Tuesday, October 10, 2006

Justice and Home Affairs

You may or may not have seen this topic in the news recently, but it's one UKIP were pushing pretty hard on. We did manage to get the Sun and the Telegraph to comment on it, but alas they did not mention UKIP. I guess it's all part of the plan not to highlight how desperately pathetic the Conservative Party are and not to weaken them by pointing out there is a party out there campaigning on the issues people care about...

At the end of the last Commission in 2004, an evaluation took place which highlighted major obstacles to 'progress'. One of these areas was the requirement on unanimity in the Council on Justice and Home Affairs.

The basic plan is to transfer criminal law and police cooperation from the 3rd pillar of the EU treaties into the 1st pillar. In English:
The first or ‘Community’ pillar contains the EU’s core policy areas such as the environment, single market and employment law.

The Third pillar covers “Provisions on Police and Judicial Co-operation in Criminal Matters.” Which was formerly known as the Justice and Home Affairs pillar before the transfer of policy on asylum, migration and judicial co-operation in civil matters to the Community pillar.
The plan is for a 'bridging clause' which, in the Commission's own words would, 'constitute a solution to overcome these difficulties in applying the 'Community method' to the policies in the area of freedom, justice and security.'

This would abolish the national veto and would massively increase the power of the European Commission and the European Court of Justice, the in-house court, who has as it's aim the supporting of an ever closer union.

The ECJ already has power to declare any national law which is inconsistent with a law of the EU invalid. Moving JHA into the community pillar could potentially widen the scope of the Commission's Competence to almost anything involving police and the judiciary. It means that if the EU legislates on anything to do with JHA it becomes a Community competence. On 13th September 2005 the ECJ gave the EU powers to set criminal penalties for the first time: a combination of these factors could prove explosive.

The UK govt. in May stated that they would not reject this. The House of Lords has warned of the 'creeping competence' of the Commission which this change could bring about.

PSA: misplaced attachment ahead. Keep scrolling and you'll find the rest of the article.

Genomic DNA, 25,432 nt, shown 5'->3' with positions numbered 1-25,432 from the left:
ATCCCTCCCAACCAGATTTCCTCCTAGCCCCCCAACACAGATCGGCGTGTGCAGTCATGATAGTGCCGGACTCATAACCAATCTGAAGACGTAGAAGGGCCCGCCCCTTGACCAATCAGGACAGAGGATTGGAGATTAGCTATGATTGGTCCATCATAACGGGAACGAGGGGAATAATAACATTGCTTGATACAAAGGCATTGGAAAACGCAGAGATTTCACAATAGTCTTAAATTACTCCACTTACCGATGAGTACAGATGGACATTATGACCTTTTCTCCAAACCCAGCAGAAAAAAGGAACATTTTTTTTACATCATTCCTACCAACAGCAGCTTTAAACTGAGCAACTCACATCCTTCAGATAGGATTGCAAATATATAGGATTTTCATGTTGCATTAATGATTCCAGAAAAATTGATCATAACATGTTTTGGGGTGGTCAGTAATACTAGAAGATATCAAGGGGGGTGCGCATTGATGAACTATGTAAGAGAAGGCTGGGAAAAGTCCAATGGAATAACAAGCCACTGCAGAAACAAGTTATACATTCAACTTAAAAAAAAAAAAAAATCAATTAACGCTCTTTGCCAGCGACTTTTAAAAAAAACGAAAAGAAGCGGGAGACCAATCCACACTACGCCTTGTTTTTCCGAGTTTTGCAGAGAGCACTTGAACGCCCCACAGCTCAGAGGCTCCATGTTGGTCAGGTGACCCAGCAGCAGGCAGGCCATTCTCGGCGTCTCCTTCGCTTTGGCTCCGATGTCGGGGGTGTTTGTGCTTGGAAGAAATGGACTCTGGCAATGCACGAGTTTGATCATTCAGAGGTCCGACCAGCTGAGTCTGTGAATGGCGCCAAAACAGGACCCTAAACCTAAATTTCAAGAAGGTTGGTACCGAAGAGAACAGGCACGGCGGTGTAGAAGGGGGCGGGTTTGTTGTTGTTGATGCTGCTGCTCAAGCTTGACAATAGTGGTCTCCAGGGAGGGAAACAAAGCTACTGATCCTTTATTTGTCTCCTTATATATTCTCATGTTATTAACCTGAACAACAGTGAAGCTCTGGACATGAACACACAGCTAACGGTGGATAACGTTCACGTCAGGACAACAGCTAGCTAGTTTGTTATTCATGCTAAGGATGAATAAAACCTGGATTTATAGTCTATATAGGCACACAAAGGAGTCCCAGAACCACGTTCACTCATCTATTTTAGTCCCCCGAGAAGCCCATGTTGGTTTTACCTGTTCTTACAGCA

Transferring Justice and Home Affairs issues into the first pillar would mean that all proposals to harmonise criminal law across the EU and matters of police cooperation would:
• Be agreed on by Qualified Majority Voting (QMV) in the Council of Ministers
• Come under the jurisdiction of the European Court of Justice which has until now had only a very restricted say on third pillar matters
• Gradually confer more power over criminal matters to the EU. Once the EU gains competence in a certain area the member states lose the right to propose new laws in that field of law
• Give the EU Commission the sole right to initiate legislation in these matters. By gaining a monopoly over the right to propose laws on criminal justice and police cooperation the EU Commission would enjoy greater power than it would have received from the EU Constitution under which it would have had to share the right to propose new laws.
With decisions being made by the Council of Ministers, it has already turned the British Constitution on its head, by allowing ministers - supposed 'servants' if one knows Latin these days - to dictate to Parliament. Now, even if a British minister votes against a proposal in the Council, he cannot put it out to pasture. Instead, the British Parliament would have to enact laws made by foreign ministers, unelected by the British public which were not supported by the British representative.

The loss of trial by jury would probably be the most visible alteration. Habeas Corpus is an alian concept to the European Justice System - who do not have to have evidence before they arrest people and can keep people locked up in prison without charge for weeks, as in the case of Chris Lees, who was locked up in a Spanish jail for 50 weeks with no case ever brought against him.
There already exists a miniature EU police force called the Euro Gendarmerie Force - made up of 5 countries. (Spain, France, Portugal, Italy and Belgium). They are military police who have as a logo the ring of stars with a sword and a flaming grenade inside. They are not controlled by their government - they are a supranational police force who recognise the EU as their authority.

For pretty pictures and the such, visit : www.Eurgendfor.org

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